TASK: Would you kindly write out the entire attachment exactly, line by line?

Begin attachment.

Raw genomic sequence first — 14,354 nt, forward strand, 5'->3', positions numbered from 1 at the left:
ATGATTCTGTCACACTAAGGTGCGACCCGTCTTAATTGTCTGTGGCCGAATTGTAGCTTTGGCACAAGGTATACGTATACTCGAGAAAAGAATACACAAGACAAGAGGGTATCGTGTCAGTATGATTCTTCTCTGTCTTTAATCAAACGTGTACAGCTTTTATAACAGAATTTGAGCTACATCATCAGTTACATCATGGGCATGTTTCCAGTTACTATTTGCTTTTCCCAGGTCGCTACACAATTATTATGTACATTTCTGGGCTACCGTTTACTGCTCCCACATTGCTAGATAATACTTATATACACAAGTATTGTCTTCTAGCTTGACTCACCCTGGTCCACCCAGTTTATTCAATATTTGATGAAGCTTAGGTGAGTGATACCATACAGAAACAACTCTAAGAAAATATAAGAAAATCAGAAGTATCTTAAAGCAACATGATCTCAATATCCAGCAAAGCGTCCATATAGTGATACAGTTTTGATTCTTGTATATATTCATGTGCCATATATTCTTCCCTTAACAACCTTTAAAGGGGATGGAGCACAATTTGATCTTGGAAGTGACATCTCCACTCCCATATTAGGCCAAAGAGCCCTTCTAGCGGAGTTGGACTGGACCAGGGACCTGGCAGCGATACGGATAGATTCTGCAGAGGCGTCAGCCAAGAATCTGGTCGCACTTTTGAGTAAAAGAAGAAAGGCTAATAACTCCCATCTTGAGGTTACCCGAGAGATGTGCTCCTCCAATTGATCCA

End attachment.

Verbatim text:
Raw genomic sequence first — 14,354 nt, forward strand, 5'->3', positions numbered from 1 at the left:
ATGATTCTGTCACACTAAGGTGCGACCCGTCTTAATTGTCTGTGGCCGAATTGTAGCTTTGGCACAAGGTATACGTATACTCGAGAAAAGAATACACAAGACAAGAGGGTATCGTGTCAGTATGATTCTTCTCTGTCTTTAATCAAACGTGTACAGCTTTTATAACAGAATTTGAGCTACATCATCAGTTACATCATGGGCATGTTTCCAGTTACTATTTGCTTTTCCCAGGTCGCTACACAATTATTATGTACATTTCTGGGCTACCGTTTACTGCTCCCACATTGCTAGATAATACTTATATACACAAGTATTGTCTTCTAGCTTGACTCACCCTGGTCCACCCAGTTTATTCAATATTTGATGAAGCTTAGGTGAGTGATACCATACAGAAACAACTCTAAGAAAATATAAGAAAATCAGAAGTATCTTAAAGCAACATGATCTCAATATCCAGCAAAGCGTCCATATAGTGATACAGTTTTGATTCTTGTATATATTCATGTGCCATATATTCTTCCCTTAACAACCTTTAAAGGGGATGGAGCACAATTTGATCTTGGAAGTGACATCTCCACTCCCATATTAGGCCAAAGAGCCCTTCTAGCGGAGTTGGACTGGACCAGGGACCTGGCAGCGATACGGATAGATTCTGCAGAGGCGTCAGCCAAGAATCTGGTCGCACTTTTGAGTAAAAGAAGAAAGGCTAATAACTCCCATCTTGAGGTTACCCGAGAGATGTGCTCCTCCAATTGATCCA